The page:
The problem of making certain element visible in a long list is very common. During my beginnings in Flutter, I didn’t find a good solution so I moved on to other, more fun stuff. Recently I had to revisit the problem and the solution came immediately.I can talk about two different approaches to this problem.
You can scroll to a certain element using a scroll controller. The scroll action itself needs to be wrapped in addPostFrameCallback because only when we have a list we can proceed with working with it.
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As you can see in line 5, I’m animating to a certain list offset. I know that each row in my list has a fixed height of 60px. Because of that, I can calculate the position that I want the list to be. In this case, I want the 70th row to be visible for the user.
This particular method, of course, comes with some disadvantages.
The most important one is quite obvious. Every row HAS to be 60px in height. The animation can be a nice addition or unwanted feature.
NOTE: Please remeber to always dispose your controllers 😉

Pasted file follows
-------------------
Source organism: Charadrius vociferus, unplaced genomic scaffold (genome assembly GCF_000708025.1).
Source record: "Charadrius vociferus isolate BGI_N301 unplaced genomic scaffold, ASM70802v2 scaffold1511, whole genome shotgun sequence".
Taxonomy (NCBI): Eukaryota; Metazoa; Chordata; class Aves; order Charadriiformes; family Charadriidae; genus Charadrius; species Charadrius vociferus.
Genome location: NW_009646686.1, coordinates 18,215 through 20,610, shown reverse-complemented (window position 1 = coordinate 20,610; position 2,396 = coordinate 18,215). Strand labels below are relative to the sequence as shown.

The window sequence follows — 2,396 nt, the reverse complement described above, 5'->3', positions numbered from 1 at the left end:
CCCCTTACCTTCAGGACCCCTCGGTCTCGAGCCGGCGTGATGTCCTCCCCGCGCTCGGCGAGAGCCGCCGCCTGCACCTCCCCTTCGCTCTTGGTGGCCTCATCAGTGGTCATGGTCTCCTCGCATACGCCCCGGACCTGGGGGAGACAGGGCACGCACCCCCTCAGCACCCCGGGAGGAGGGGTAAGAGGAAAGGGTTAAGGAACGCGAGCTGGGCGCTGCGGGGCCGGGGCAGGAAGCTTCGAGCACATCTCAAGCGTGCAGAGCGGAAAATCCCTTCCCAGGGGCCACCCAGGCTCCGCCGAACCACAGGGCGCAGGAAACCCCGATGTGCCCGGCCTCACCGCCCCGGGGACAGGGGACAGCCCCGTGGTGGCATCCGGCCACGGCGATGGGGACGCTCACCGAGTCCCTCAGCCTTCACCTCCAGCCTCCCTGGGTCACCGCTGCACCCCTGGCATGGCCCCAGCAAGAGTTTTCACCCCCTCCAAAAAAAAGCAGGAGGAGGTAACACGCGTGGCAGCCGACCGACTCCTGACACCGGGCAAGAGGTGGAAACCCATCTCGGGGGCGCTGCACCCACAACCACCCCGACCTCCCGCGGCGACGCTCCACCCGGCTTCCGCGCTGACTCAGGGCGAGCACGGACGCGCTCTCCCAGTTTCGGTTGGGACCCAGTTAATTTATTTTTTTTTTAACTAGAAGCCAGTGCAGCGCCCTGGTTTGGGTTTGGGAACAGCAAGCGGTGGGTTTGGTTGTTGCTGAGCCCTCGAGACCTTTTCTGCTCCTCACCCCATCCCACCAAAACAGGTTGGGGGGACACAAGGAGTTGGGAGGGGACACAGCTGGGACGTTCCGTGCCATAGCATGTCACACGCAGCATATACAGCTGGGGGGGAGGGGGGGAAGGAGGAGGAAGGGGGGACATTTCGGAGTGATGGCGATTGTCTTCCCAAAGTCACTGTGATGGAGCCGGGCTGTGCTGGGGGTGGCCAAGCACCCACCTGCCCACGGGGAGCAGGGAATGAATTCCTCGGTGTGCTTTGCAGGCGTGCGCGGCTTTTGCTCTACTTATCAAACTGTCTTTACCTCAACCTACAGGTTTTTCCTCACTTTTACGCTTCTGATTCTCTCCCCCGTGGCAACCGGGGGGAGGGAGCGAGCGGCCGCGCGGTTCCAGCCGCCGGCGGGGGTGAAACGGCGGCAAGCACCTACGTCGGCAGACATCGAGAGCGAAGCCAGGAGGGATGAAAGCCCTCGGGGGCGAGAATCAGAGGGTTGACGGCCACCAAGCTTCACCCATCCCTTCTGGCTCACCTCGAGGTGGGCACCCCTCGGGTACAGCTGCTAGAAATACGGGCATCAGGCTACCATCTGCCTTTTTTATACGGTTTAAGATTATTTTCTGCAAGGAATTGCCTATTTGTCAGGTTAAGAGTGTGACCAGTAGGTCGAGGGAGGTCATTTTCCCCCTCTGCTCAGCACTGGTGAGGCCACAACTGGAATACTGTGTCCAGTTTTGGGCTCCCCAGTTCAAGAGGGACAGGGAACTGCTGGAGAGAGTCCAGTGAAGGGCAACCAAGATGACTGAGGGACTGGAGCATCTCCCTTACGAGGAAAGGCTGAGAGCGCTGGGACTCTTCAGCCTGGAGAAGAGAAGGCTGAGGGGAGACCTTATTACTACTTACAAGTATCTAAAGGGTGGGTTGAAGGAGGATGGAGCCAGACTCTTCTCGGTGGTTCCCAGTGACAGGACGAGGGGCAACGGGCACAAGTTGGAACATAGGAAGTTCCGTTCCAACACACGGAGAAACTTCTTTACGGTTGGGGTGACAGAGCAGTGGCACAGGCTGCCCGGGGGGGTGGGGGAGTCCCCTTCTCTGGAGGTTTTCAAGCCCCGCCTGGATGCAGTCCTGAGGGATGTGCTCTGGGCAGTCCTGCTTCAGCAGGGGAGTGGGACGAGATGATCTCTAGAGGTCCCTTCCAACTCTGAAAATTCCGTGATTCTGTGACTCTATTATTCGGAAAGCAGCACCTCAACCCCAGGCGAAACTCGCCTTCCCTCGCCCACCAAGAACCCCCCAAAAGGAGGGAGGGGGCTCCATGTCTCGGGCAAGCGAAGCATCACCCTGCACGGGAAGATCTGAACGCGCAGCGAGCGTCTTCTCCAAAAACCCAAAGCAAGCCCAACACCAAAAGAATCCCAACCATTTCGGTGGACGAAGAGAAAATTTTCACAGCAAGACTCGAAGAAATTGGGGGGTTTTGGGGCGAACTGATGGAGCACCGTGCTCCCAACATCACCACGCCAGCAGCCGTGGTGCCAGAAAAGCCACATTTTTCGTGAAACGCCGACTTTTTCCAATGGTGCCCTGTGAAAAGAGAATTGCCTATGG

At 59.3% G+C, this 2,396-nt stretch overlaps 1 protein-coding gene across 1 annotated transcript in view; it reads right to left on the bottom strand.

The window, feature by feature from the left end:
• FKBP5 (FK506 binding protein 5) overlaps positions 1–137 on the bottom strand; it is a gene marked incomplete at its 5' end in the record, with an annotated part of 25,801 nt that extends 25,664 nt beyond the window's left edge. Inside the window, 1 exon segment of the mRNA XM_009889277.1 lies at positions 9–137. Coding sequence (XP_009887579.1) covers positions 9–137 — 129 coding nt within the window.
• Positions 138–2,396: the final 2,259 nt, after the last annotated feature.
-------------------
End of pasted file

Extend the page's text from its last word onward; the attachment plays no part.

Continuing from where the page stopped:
The result is a very simple list. In the example below, the floating button “Roll” is animating to a random element in the list.
My preferred method of scrolling to certain elements involves a more object-oriented solution. Usually, when I need to display some data in a list, I create an object that represents my row. While doing that I do something like:
Now I have a unique GlobalKey that I can do magic things with. For this article, I want to use to make sure the element is visible on the users’ screen. And the solution in quite similar to the scroll controller. I need to wrap it on addPostFrameCallback and I’m good to go.
This time the only thing I need to do is to get a propper row object. Next it’s a matter of passing its’ the context into Scrollable.ensureVisible().
This, for me, is a much cleaner way to scroll to a certain row. Moreover, elements DON’T HAVE TO BE the SAME SIZE. I used this method to display an element previously selected by the user. No scroll animation, no need to worry about the order od the elements, just: “PLEASE MAKE SURE MY USER SEES HIS SELECTED ELEMENT”.
The result of our GlobalKey shenanigans looks like:
If you want you can check the full working example here.
The code has some other perks that I will be describing in future episodes. If you have some questions, write them here in the comment section or DM me on Twitter.